Bradford’s account of their disposition differs from Mason’s, with Bradford asserting that the prisoners were divided “some to those [Indians?] of the river, and the rest to us.” The male children were sent to Bermuda, presumably into slavery, and “the women and maid children are disposed aboute in the townes.” Bradford’s account is not clear whether the Pequot females in Plymouth were enslaved, but Hirsch brings together a number of pieces of documentary evidence to show that they were enslaved for life, and some were sent to colonial prisons. Roger Williams’ proposal of late June, 1637, that “such Pequts as fall to them be not enslaved, like those which are taken in warr” was apparently not taken. While the actions taken were nothing of which to be proud, they are not consistent with genocidal intent.
Katz does an effective job of demolishing Francis Jennings’ arguments in The Invasion of America that extermination was the intent of the war, pointing out that Jennings “proves” his position by a highly selective reading of the primary documents, leaving out those pieces of evidence that would tend to support the “heat of battle” explanation that seems most justified to this reader. Examination of Jennings’ argument directly, comparing it to the sources quoted, confirms Katz’s claim; Jennings clearly misrepresents Mason’s account of the events that led up to the burning of Fort Mystic.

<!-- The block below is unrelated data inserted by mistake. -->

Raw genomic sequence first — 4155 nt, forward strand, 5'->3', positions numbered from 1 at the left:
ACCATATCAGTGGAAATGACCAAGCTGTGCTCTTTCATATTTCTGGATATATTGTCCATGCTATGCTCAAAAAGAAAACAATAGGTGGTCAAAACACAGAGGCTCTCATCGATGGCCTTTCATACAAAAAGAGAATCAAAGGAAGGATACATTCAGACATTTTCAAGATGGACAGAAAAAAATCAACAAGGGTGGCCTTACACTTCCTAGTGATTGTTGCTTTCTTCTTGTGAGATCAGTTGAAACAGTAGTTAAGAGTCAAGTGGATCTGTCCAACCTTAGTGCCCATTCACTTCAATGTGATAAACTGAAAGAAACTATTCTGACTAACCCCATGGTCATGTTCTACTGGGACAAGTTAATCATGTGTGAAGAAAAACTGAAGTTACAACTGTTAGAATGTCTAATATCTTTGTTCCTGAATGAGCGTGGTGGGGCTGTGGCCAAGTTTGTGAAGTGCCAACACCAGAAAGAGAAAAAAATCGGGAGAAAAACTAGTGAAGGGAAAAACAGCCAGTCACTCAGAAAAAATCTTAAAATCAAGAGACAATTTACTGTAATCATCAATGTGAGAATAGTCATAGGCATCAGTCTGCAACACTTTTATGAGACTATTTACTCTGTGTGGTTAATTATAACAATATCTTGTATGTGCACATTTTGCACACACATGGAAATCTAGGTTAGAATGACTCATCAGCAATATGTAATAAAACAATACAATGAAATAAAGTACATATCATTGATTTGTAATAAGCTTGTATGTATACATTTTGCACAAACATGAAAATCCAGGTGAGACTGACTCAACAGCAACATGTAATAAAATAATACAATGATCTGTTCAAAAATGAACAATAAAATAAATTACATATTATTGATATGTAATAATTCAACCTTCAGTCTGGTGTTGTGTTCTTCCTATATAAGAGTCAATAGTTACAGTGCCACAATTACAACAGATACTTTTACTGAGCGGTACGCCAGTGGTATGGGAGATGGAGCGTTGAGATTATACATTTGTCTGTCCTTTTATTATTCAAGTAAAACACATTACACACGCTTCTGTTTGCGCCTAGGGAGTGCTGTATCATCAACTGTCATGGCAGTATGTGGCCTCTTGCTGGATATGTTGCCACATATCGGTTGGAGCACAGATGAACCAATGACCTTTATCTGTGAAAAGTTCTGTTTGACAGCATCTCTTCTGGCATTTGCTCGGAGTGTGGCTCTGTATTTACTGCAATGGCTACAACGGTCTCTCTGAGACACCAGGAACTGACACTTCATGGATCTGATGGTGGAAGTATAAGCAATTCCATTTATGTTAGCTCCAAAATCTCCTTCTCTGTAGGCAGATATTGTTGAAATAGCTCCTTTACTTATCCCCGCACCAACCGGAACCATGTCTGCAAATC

As one example, Jennings asserts that, “Mason had determined that massacre would be his objective.” No such assertion is to be found in Mason. Similarly, Jennings quotes Mason’s remark, “We had formerly concluded to destroy them by the Sword and save the Plunder,” as demonstrating an intention to slaughter all the inhabitants of Fort Mystic, but this position is not supported by the context of Mason’s remarks. Jennings also asserts that Mason lied about the reasons why his Indian allies withdrew from the battle until the victory was assured by use of fire, yet he provides no evidence to prove that claim. Careful examination of Jennings’ claims and use of evidence reveals a consistent policy of misrepresentation of primary sources and selective reading.